- Watching Tuca’s rebound process, not just from Kara but her new beau Figgy, was a really heartening thing to see. We’re often told that in order to move on from a relationship, we have to either focus entirely on the self, or get out there and hoe around. But the truth is, there’s no right way to do it–and Tuca learned that after a locker-room hookup went wrong, and she started crying all over the damn place. Shit’s messy! And it’s supposed to be! On the flip side though, she was able to help a bunch of old horny ladies finally get it on after years of believing they couldn’t anymore. Yay (?)!
- Speckle making it clear that he just sometimes gets depressed, and that Bertie just needs to trust he’ll snap out of it, was something I really, really appreciated. We live in such a “fix it now!!!” culture that sometimes we forget, being alive is messy and sometimes people feel weird about it and that’s not a bad thing. Yes, it can become a bad thing if we get too lost in the sauce (re: Figgy’s alcoholism), but we also need to trust and respect our loved ones when they tell us what they need. UGH, the COMMUNICATION this season…!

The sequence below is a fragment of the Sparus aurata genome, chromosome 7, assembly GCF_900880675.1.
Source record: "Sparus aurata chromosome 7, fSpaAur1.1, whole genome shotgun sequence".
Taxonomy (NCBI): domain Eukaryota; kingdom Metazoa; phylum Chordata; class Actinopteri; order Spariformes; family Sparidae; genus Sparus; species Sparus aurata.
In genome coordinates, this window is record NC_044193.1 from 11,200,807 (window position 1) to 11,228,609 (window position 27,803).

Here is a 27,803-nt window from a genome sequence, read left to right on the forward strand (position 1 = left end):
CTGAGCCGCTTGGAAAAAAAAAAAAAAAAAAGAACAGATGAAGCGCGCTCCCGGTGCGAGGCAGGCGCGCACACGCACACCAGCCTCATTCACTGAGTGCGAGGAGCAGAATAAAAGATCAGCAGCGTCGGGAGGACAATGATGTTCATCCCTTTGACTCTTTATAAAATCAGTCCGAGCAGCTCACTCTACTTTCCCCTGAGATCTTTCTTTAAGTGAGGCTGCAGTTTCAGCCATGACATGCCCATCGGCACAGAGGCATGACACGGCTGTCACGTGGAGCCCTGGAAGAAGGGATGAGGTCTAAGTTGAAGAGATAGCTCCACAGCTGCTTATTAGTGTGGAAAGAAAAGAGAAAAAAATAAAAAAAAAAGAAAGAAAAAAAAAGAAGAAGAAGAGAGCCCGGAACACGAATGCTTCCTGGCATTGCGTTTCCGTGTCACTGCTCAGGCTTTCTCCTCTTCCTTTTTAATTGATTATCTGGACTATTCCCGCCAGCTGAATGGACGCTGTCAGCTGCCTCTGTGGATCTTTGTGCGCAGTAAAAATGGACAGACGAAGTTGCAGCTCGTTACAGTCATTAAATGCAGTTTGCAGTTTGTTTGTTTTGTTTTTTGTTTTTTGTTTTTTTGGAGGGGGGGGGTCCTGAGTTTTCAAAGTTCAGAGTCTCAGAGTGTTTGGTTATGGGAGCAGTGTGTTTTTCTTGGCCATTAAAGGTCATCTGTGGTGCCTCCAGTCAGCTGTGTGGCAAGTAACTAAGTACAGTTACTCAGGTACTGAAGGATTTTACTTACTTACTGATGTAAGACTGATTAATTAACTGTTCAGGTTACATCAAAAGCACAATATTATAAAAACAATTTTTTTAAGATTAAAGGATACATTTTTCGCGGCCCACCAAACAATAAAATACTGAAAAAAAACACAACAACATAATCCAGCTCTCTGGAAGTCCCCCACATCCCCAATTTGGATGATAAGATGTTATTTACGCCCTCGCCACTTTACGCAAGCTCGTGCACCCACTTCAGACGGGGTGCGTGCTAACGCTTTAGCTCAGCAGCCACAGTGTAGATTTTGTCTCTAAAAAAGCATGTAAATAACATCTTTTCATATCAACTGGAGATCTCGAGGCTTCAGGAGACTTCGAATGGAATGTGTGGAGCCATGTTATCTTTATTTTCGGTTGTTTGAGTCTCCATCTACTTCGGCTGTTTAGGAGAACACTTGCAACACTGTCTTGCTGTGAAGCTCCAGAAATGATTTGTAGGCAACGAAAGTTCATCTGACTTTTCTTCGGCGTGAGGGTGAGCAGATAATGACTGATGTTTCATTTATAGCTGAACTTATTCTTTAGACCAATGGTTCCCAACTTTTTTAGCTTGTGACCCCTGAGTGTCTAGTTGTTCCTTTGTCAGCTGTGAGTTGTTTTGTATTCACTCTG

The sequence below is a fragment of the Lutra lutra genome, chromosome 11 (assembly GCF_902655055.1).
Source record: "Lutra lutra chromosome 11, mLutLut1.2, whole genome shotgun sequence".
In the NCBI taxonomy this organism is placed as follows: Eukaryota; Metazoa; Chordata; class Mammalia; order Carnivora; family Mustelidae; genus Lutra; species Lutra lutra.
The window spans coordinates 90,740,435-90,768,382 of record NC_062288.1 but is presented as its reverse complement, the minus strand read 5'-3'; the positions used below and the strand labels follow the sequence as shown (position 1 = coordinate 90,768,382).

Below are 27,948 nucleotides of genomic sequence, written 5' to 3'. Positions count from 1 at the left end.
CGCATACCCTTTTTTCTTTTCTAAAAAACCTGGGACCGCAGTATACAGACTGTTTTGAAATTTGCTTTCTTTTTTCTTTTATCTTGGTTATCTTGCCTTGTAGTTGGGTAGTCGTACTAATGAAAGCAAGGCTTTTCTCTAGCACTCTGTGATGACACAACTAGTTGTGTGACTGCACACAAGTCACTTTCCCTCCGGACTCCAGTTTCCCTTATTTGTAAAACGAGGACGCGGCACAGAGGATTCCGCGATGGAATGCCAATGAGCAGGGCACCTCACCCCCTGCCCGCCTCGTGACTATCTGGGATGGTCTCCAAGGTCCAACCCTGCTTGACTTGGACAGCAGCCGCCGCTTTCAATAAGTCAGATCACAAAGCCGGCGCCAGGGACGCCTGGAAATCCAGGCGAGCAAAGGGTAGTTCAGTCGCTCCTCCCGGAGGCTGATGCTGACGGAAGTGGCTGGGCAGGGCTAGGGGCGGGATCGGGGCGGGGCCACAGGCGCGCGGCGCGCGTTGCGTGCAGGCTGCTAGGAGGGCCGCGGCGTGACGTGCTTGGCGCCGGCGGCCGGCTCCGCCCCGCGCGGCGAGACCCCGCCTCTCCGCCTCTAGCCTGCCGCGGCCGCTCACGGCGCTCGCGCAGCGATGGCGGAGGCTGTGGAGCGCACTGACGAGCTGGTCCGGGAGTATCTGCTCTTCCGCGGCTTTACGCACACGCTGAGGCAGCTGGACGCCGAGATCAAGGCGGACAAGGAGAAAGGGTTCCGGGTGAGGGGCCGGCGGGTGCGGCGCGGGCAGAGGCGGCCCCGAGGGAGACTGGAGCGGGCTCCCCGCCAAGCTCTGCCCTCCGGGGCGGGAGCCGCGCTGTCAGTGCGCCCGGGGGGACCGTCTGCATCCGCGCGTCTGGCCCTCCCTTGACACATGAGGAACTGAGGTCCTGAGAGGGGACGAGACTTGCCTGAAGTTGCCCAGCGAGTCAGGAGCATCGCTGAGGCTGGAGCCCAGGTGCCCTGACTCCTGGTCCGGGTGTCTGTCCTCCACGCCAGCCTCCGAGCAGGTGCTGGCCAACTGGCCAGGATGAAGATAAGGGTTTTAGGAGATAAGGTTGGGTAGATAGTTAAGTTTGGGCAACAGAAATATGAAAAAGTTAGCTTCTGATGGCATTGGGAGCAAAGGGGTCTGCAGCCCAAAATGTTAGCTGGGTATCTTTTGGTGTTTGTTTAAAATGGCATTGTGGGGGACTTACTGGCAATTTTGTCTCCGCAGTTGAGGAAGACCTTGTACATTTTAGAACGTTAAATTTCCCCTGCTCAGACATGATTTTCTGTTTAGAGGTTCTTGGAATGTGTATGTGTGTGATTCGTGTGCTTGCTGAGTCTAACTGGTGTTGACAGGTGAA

- And more that I’m probably forgetting!
And even aside from all the harder-hitting points, it was just such a visually and comedically delightful season to watch. Little Niece Tulip was adorable, Speckle’s little animation quirks cracked me up, and all the random animals of the city (ESPECIALLY the boat ducks) were absolutely delightful to behold.
Yes, the information surrounding this lawsuit is really disappointing and upsetting. I’m a longtime fan of Haddish who even understands that her actions (or inaction, rather) might stem from her own childhood trauma, so I feel especially sad about all of this. But I don’t think the lawsuit should stop people from enjoying this show. It’s a beautiful show that’s full of so much hope and positivity, and I think the most responsible way to go about enjoying it is to go into it without lambasting the victims in any way, shape, or form. It takes bravery to come forward about these things—just like Bertie did, remember?
So, try to be wise about how you approach this situation, and don’t let it stop you from watching and supporting this show. I hope it brings you as much joy and healing as it brought me.
(Featured Image: Adult Swim)